Globalization Theory and Humanism
Robert B. Tapp
Our inhabited worlds are smaller in some very immediate sense–closer in space and more contemporary in time. This phenomenon transcends literacy, and is largely a function of media technology and availability. Think of the limited contemporary information available during World War II. Today, military censorships are only part of the problem. In more recent times, we (and my “we” here is intended to be quite global) have been instantaneously aware of events in Tiananmen Square, at the Berlin Wall, at Chernobyl, to Salman Rushdie, in Bosnia, in Rwanda, at Rancho Santa Fe. Television and faxes showed the Chinese demonstrators and their repression to the world. Add to this the internet, and we have an instantaneously and widely-interconnected world. Close management of information is no longer easy for nation-states or interest groups.
An emphasis on the rise of a global economy is too simple. Yes, McDonalds are (almost) everywhere, and Coke and Pepsi slug it out for market shares. But pop music and sports flow both ways, and talk about any American empire in the cultural sense leaves too many gaps and anomalies. When we attend to the cultural world–of education, literature, fashion, leisure, entertainment, religion, art, music–metaphors from economics and political science have lost their former utility. The suggestion here is that globalization theorizing and analysis which is emerging among sociologists provides a fuller vision.
While we can postulate some tribal past in which the “world” consisted of the space between the mountains, our ancestors quite early came to distinguish themselves from some other(s) who inhabited other places and valleys. Was the other to be conquered, avoided, converted, or assimilated? All were strategies adopted innumerable times by innumerable tribes. Throughout most of our history on this planet, such were the choices. Were there even stranger things beyond the known world? Herodotus is the Western writer most associated with such fancies.
My focus in this paper will be on sociological theories regarding this problem and its solutions. Classical economists and political scientists tended to use the nation state as the basis for analysis, but this is too narrow. A number of sociological theories have emerged that take a broader space-focus and the best of them include a broader time-focus. In particular we will devote attention to Roland Robertson’s work as one of the pioneers of “globalization” theory. More recently he has tried to shift colleagues to a “glocalization” terminology. For Robertson, our time sees the world as “one place,” encompassing a number of lesser entities such as civilizations, nation-states, and individuals.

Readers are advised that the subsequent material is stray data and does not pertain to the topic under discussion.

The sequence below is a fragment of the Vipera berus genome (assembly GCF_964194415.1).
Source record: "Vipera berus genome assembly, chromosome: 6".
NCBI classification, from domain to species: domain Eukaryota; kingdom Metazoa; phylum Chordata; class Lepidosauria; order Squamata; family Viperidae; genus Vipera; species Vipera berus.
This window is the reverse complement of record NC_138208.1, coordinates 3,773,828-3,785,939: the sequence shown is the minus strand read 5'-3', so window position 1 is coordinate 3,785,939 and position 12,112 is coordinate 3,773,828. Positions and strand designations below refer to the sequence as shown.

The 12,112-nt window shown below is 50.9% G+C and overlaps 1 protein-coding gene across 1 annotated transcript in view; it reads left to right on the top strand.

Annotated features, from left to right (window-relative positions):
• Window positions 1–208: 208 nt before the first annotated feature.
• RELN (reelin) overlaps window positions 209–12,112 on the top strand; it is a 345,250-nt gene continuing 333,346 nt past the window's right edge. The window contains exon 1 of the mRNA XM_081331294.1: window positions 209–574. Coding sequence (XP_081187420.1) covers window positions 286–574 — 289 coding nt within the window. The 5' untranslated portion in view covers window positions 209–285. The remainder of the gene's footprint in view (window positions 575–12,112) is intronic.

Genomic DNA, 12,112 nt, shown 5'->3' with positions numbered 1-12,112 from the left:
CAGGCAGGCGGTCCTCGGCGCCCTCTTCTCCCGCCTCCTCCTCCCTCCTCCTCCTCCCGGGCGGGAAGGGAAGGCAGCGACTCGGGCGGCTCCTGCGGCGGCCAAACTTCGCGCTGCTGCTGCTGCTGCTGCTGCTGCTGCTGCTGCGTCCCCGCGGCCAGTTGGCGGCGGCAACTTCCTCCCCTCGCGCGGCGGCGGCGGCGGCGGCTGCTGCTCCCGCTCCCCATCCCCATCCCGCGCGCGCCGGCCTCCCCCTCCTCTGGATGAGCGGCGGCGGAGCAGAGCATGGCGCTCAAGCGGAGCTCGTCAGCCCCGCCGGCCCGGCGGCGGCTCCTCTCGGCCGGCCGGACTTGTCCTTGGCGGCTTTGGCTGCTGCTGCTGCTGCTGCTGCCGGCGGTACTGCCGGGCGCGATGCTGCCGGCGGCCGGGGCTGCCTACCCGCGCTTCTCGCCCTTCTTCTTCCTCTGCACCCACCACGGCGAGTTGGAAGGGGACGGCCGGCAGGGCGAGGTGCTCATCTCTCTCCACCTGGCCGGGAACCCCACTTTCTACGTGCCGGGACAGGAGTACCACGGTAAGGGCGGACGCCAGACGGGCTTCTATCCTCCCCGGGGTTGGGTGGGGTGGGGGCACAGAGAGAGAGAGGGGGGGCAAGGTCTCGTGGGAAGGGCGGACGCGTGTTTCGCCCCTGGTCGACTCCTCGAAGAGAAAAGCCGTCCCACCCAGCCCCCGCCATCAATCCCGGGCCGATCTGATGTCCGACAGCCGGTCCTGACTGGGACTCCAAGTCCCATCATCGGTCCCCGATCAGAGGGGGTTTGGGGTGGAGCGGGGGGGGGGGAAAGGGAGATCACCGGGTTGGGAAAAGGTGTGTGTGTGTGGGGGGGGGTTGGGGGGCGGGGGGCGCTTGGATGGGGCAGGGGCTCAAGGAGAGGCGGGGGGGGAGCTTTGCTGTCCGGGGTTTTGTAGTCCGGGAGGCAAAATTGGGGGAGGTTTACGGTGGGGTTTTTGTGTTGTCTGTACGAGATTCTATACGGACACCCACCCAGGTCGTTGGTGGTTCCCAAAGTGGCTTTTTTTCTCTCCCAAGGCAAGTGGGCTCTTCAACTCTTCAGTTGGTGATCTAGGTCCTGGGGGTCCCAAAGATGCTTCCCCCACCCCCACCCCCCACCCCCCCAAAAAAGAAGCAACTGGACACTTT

When did the modern world begin? Typically posed in the “West,” this question presupposed being situated in such a world and trying to look back in space/time to a starting point. Usually, some current period of rapid change was contrasted to a more static pre-modern period. Innovations such as democracy, revolution, technology/science, nation-states are seen as starting markers..
If modernity stems from the use of comparative data to discern patterns of industrialization, and the assigning of relative potencies and priorities to such patterns, we should regard Karl Marx as the first modernist. Not only did the economic base determine the other (superstructural) elements of culture. The amassing of empirical data was the way to establish this. In many ways, the several founders of modern sociology were heavily indebted to Marx even when they took different points of departure.
One popular view was associated with Talcott Parsons. He saw the seeds of the modern in ancient Hebrew and Greco-Roman cultures. (Parsons 1966). Max Weber had picked a more recent starting point in the Protestant reformation, particularly its Calvinist wing. Ernst Troeltsch moved the time closer to the Enlightenment. Walter Lippman spoke of the “acids of modernity,” and there appear to be such dissolving forces in the modern with respect to feudalism, authoritarianism, and traditionalism. In particular, the (Western) modern challenged traditional religion. Proponents of eighteenth-century Enlightenment reflected various versions of deism and atheism that ruled out divine interventions and miracles in order to center human attention on morality as the sole gateway to improvement and to the enjoyment of immortality.